We are proud to lead the movement to a future where all beauty is clean beauty—but there is power in numbers. In 2017, we founded the Counteract Coalition, a collective of like-minded businesses in the personal-care and beauty industries that are eager to see more health-protective laws passed in Washington, DC. Today, the Coalition has grown to 29 leaders (and counting) in the clean personal-care sector. Together, we’re using our collective voices to advocate for stricter guidelines and regulations to shift the personal-care industry away from using harmful and questionable ingredients.    

While some may balk at the idea of working with “competitors,” we know that collaboration is key to moving the beauty industry forward, and our unified front is made up of a diverse range of perspectives from the rapidly growing safer and natural beauty industry. Just like Beautycounter’s solo advocacy efforts, the work of our Coalition will always remain nonpartisan, since we realize that Americans from all political affiliations want more health-protective laws regulating their personal care products.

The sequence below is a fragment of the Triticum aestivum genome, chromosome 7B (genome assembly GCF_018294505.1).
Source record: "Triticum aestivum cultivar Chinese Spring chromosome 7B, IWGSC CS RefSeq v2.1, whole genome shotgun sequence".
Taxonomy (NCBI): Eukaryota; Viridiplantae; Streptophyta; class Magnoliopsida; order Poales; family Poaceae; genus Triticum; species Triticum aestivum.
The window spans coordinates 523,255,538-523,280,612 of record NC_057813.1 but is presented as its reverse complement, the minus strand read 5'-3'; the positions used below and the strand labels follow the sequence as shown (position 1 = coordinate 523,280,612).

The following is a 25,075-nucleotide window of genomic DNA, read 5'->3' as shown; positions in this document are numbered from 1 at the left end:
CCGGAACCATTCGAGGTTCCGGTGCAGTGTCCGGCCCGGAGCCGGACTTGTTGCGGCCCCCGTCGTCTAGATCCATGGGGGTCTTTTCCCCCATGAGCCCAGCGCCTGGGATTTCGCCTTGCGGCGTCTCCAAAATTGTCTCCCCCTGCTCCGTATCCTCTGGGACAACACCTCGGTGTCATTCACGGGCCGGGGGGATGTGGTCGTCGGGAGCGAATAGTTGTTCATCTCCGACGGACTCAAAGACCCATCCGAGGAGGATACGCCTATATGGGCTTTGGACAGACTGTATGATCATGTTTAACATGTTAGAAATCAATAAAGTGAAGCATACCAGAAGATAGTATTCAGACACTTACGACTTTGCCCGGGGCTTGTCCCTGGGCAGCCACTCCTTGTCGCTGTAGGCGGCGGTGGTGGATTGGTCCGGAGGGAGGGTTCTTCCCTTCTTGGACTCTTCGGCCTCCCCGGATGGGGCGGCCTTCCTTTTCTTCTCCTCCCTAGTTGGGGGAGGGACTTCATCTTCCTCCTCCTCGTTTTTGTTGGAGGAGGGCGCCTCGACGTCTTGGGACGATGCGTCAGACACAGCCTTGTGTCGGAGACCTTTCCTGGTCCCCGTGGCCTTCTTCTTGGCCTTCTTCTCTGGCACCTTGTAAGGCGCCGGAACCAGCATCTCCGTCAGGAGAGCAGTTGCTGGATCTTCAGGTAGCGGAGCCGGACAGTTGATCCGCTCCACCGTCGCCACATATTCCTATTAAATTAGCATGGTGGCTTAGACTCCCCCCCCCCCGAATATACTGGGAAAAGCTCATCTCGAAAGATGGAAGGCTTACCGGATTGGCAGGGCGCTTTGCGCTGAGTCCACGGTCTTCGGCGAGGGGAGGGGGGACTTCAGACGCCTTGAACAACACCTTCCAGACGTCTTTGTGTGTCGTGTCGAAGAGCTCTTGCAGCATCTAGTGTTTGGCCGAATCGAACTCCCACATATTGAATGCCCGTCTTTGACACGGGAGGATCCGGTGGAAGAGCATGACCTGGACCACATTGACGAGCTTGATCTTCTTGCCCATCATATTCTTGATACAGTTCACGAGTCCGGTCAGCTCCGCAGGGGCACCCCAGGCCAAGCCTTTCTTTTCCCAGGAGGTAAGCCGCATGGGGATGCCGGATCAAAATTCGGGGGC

At the end of the day, we want to make it as easy as possible for brands to join the fight for ingredient reform, eventually bringing the US industry in line with Europe and Canada. Clean skin care and cosmetics companies are outpacing traditional beauty brands in terms of growth—and if we work together on the legislative front, there’s no doubt we’ll be just as unstoppable.